Successful Entrepreneurs are like athletes

The Similarities Between Successful Entrepreneurs and Athletes

“I’m alway amazed why the business community doesn’t hire more athletes. Society seems to perceive athletes and business people as polar opposites. We are driven.” – Kai Bjorn

Starting out in business is similar to starting out in sports. Looking to how your predecessors won the game – or big business deal – is the best way to learn. When I started as the Canadian Director, keeping BNI’s ex-owner Don Morgan, was the best decision I could’ve made. He built the business up over the past 23 years and it made for a seamless transition, not mention a built-in mentorship.

Being adaptable and driven, along with looking to your teammates for help along the way also contribute to success. I often speak with France and India’s National Directors, as BNI has been very successful in both of those countries. They offer great advice based in real world experience of testing and measuring results, and while not everything translates in the different contexts, having mentors will help us reach our goals faster.

How Being Goal Orientated Leads to Business Success

Athletes are 100% focused on their goals. When starting a business, it’s important to clearly outline what you want to do, and the steps you need to take to achieve it. Do you want to make 100K? 200K? Each BNI member measures their contributions – the number of one-to-one meetings we conduct, visitors we bring, referrals we pass on, and closed business dollars – to help keep us accountable to our goals. When we reach our goals, we are successful. Goal accountability is part –and arguably the biggest part – of the value we offer our members.

A Clear Focus Helps a Business Succeed

It’s important not to take on too much at a time. Pay attention to the details. To become successful, you can’t wear 30 hats at once and expect everything to come out perfectly, even though you may have to when you first start out. But as you progress delegating tasks will contribute to a better outcome in the long run through better time management.

Athletes prepare for the big game in every aspect of their life, from diet, climate acclimation, to travel arrangements and equipment checks. In business, the same diligence in preparedness is crucial. Check: is my laptop not working properly? Did I bring an alternate presentation solution if my laptop doesn’t work, such as a USB stick or smartphone. Robert Gervais from Corporate Connections trains people to eat before you go into a meeting. If you’re busy eating, you’re not actively listening to what’s going on around you; your head is down and you’re missing the important details.

My Big, Hairy Audacious Goal of 17,000 members requires serious goal orientation and drive. Being goal-orientated gives that one single focus and you’re more prepared to hit that target. The BNI VCP referral process was developed with this kind of focus in mind. Visibility: put in the work of showing up to meetings, partake in meaningful one-to-one meetings with other members –people know you and what you do. Credibility: doing business with members that leads to first-hand knowledge and mutual respect –people know you and what you do and that you’re good at it. And Profitability: offer and receive quality referrals –people know you, what you do, know you are good at it and are willing to help you in some way. Basically, be a team player and profitability through these relationships will fall into place.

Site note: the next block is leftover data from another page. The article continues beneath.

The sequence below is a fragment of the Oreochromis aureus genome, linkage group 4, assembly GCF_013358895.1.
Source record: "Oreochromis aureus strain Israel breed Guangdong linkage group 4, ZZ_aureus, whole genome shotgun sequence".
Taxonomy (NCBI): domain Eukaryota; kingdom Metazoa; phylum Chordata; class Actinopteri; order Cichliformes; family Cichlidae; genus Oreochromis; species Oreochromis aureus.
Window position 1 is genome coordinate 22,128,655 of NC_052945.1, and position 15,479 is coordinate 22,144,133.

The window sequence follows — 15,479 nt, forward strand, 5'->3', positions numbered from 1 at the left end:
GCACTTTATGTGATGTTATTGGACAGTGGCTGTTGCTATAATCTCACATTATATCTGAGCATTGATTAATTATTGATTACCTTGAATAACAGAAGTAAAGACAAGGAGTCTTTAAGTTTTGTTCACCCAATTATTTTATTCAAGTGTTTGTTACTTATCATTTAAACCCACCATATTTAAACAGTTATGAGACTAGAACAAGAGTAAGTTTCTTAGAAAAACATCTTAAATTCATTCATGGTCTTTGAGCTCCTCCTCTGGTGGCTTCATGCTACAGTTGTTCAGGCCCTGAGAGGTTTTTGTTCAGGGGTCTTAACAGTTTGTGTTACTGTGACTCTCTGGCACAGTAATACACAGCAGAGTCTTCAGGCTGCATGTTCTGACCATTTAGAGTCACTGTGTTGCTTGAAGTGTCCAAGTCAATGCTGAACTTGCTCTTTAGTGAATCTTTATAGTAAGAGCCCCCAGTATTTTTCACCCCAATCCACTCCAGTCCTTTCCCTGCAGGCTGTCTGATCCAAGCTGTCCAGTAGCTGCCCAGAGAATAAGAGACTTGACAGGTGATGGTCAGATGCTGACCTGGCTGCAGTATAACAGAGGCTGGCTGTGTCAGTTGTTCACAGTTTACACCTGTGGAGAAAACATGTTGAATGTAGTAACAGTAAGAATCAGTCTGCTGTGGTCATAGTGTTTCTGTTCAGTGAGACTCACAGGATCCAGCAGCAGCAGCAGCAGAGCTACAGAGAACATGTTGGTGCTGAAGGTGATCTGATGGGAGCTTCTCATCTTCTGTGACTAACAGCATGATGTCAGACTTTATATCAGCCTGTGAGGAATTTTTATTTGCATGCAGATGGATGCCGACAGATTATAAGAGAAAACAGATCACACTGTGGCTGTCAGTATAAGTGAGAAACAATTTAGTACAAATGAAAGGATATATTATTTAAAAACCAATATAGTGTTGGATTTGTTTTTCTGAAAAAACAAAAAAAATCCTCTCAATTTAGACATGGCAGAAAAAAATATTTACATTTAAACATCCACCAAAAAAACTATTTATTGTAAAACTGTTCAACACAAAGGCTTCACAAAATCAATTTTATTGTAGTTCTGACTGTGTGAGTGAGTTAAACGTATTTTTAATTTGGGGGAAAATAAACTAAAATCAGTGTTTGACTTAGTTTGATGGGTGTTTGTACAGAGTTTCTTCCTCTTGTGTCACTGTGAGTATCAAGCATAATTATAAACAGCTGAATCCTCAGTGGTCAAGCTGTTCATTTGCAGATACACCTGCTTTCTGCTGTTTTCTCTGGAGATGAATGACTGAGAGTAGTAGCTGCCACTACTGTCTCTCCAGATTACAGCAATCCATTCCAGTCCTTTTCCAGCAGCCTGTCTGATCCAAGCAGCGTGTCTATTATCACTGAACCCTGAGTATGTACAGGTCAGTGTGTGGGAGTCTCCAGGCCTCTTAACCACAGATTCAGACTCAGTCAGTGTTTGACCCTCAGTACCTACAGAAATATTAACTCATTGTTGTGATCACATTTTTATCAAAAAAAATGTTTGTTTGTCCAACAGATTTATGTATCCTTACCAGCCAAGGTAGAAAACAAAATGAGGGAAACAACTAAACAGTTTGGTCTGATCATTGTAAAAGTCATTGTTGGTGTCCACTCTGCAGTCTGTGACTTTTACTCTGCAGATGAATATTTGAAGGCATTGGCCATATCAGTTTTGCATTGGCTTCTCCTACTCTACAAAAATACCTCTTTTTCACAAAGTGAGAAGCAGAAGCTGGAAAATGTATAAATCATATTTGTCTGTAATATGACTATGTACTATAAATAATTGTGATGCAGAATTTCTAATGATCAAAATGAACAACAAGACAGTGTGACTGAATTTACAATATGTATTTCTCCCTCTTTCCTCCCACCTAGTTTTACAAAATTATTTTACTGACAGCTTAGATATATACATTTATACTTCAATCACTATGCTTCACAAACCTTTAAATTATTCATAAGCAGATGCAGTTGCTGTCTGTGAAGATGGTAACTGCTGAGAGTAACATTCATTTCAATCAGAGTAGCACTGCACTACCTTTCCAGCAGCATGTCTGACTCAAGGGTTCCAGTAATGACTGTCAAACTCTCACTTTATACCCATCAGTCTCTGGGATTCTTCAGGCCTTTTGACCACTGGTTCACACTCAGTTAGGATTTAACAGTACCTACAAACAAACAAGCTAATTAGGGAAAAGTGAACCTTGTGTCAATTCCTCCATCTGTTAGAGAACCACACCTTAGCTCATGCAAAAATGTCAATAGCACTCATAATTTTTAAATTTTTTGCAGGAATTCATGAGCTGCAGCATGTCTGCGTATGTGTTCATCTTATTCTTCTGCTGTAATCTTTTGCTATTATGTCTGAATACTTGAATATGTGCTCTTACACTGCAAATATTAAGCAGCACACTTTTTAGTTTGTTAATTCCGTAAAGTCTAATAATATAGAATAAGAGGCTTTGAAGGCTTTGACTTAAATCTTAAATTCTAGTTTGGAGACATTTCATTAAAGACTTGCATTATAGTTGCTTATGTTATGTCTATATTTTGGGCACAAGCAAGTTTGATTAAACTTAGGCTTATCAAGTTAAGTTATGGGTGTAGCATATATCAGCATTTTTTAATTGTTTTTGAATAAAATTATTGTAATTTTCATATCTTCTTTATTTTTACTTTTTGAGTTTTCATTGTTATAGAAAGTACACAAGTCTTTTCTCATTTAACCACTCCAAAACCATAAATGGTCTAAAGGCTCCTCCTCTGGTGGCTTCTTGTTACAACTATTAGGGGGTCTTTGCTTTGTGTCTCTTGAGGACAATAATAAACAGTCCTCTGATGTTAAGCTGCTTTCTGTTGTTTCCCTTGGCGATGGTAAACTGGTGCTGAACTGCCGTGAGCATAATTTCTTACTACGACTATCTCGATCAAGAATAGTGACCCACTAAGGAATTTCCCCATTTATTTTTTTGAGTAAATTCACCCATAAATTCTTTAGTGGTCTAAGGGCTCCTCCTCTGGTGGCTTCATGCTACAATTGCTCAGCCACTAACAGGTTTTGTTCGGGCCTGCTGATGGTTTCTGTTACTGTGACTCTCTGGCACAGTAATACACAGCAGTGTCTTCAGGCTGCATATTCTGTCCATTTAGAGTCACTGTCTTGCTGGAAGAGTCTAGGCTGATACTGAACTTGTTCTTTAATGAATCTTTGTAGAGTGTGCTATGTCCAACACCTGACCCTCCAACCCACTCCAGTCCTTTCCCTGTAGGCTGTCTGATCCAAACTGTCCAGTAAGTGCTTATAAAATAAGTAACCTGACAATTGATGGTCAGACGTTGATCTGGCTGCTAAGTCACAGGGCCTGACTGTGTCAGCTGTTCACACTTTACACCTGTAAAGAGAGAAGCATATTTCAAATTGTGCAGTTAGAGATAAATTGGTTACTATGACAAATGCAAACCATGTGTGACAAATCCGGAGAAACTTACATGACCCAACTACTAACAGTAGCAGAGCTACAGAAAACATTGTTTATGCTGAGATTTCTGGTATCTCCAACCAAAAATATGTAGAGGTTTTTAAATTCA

Business Accountability Leads to Profitability

Reviewing your game on a regular basis will lead you to future success; both in sports and in business. Ask yourself: where am I weak? What angle do I need to take or how many steps to become proficient–as an athlete, and as an entrepreneur. What do I need to do to finish? We have goals in BNI: we need to bring visitors, we need to give referrals, and we need to record our results to make sure we’re on track. These goals lead to profitability.

Keep your eye on your goals and follow these two main accountability steps to avoid business pitfalls:

  1. Know where you are, and where you’re going. If you don’t measure your effectiveness on a regular basis, you run the risk of losing sight of your goals.
  2. Having a coach to mentor you through ego can go a long way to success. Listen, adjust, and say your thank you’s.

I had a successful mentor when I was an athlete and he said, “Pick one thing and do it well.” As soon as we focus on a clearly defined goal, the rest will fall into place. Have convictions and stick to them. Being focused, goal-oriented, a team player and accountable for your actions will all boost your success level and the bottom line; profitability.

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